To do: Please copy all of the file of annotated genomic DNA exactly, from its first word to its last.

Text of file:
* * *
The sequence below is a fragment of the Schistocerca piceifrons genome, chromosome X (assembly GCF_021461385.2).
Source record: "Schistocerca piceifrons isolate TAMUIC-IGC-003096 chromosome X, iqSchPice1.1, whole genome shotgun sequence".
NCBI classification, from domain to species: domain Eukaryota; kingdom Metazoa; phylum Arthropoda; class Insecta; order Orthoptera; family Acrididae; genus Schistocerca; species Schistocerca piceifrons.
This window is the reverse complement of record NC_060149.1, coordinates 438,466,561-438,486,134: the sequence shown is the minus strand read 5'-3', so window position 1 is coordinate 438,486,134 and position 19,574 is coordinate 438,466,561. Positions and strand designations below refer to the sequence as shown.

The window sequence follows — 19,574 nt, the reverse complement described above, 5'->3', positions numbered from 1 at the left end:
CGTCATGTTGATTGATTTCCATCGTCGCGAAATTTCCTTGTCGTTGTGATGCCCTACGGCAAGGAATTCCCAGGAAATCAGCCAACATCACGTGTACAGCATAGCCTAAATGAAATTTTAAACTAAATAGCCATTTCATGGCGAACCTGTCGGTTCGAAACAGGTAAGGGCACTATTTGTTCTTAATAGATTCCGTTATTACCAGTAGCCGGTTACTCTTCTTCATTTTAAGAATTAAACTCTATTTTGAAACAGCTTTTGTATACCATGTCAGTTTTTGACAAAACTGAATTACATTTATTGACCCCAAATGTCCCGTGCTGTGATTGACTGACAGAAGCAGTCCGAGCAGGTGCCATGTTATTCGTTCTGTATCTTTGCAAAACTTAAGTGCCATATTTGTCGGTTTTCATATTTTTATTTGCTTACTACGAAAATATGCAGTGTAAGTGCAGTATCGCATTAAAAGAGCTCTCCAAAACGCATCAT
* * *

The sequence below is a fragment of the Schistocerca piceifrons genome, chromosome X (assembly GCF_021461385.2).
Source record: "Schistocerca piceifrons isolate TAMUIC-IGC-003096 chromosome X, iqSchPice1.1, whole genome shotgun sequence".
NCBI classification, from domain to species: domain Eukaryota; kingdom Metazoa; phylum Arthropoda; class Insecta; order Orthoptera; family Acrididae; genus Schistocerca; species Schistocerca piceifrons.
This window is the reverse complement of record NC_060149.1, coordinates 438,466,561-438,486,134: the sequence shown is the minus strand read 5'-3', so window position 1 is coordinate 438,486,134 and position 19,574 is coordinate 438,466,561. Positions and strand designations below refer to the sequence as shown.

The window sequence follows — 19,574 nt, the reverse complement described above, 5'->3', positions numbered from 1 at the left end:
CGTCATGTTGATTGATTTCCATCGTCGCGAAATTTCCTTGTCGTTGTGATGCCCTACGGCAAGGAATTCCCAGGAAATCAGCCAACATCACGTGTACAGCATAGCCTAAATGAAATTTTAAACTAAATAGCCATTTCATGGCGAACCTGTCGGTTCGAAACAGGTAAGGGCACTATTTGTTCTTAATAGATTCCGTTATTACCAGTAGCCGGTTACTCTTCTTCATTTTAAGAATTAAACTCTATTTTGAAACAGCTTTTGTATACCATGTCAGTTTTTGACAAAACTGAATTACATTTATTGACCCCAAATGTCCCGTGCTGTGATTGACTGACAGAAGCAGTCCGAGCAGGTGCCATGTTATTCGTTCTGTATCTTTGCAAAACTTAAGTGCCATATTTGTCGGTTTTCATATTTTTATTTGCTTACTACGAAAATATGCAGTGTAAGTGCAGTATCGCATTAAAAGAGCTCTCCAAAACGCATCAT